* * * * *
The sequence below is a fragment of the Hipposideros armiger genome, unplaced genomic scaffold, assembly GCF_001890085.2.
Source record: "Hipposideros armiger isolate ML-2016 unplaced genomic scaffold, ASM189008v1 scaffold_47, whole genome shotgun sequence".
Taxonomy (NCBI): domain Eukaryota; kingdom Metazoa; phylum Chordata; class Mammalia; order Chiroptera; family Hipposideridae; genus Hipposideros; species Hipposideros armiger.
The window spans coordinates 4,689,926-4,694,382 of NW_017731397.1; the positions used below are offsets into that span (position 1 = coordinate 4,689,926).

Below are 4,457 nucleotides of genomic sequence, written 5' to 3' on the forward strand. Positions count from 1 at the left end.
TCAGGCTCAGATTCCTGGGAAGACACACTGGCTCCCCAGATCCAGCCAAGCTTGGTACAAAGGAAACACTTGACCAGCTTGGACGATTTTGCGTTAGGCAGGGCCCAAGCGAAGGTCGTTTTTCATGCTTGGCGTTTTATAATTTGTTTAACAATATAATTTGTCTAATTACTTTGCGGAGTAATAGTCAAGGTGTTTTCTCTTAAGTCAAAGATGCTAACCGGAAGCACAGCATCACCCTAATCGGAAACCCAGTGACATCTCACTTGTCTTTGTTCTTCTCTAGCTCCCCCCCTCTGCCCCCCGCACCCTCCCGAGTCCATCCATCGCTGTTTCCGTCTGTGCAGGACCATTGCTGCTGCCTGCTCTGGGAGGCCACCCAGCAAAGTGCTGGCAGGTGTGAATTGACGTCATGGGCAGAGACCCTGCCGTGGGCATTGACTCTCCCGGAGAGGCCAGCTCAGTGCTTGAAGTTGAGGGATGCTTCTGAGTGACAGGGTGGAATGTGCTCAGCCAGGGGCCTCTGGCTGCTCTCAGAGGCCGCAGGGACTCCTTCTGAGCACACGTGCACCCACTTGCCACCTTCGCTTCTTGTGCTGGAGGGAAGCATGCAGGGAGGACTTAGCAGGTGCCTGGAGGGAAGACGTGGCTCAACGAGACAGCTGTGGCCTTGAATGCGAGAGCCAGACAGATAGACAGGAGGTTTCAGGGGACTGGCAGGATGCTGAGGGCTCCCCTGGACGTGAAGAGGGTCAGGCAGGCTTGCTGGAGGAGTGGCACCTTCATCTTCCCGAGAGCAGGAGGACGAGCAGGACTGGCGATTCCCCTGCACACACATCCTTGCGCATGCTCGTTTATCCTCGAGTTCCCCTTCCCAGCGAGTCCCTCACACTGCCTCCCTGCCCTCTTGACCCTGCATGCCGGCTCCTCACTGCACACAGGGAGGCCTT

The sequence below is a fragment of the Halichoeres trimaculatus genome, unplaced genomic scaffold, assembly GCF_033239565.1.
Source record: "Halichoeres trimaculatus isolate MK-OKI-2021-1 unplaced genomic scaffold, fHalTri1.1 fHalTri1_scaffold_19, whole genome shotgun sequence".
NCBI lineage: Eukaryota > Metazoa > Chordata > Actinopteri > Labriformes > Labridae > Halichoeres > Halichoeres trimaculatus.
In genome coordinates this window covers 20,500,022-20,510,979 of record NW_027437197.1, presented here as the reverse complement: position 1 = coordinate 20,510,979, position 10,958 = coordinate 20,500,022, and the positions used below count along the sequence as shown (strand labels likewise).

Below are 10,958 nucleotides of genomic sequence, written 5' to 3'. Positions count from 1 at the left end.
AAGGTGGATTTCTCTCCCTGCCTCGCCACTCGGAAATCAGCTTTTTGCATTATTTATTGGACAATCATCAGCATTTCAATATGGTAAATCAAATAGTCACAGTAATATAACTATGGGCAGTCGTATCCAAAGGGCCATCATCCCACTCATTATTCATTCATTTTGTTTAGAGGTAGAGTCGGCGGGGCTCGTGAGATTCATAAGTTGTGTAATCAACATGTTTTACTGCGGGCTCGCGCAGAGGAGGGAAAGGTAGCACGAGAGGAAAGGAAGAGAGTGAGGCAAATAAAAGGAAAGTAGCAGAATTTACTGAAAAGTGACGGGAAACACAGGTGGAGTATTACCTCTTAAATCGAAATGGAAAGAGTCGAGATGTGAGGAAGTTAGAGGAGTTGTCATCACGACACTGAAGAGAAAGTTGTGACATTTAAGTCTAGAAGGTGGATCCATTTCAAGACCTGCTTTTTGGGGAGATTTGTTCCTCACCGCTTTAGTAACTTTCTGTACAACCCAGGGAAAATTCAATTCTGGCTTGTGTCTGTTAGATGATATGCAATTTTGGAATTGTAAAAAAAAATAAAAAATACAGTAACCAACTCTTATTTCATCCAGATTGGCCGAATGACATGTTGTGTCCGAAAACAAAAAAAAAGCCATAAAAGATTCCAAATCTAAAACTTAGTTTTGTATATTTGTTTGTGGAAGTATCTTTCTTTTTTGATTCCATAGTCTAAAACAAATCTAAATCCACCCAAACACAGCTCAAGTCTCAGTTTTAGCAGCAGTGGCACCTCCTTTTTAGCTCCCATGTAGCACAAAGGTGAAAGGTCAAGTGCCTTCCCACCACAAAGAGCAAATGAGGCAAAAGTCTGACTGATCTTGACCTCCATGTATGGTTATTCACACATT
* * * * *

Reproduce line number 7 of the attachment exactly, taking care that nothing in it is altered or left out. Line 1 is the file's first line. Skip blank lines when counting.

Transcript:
The sequence below is a fragment of the Halichoeres trimaculatus genome, unplaced genomic scaffold, assembly GCF_033239565.1.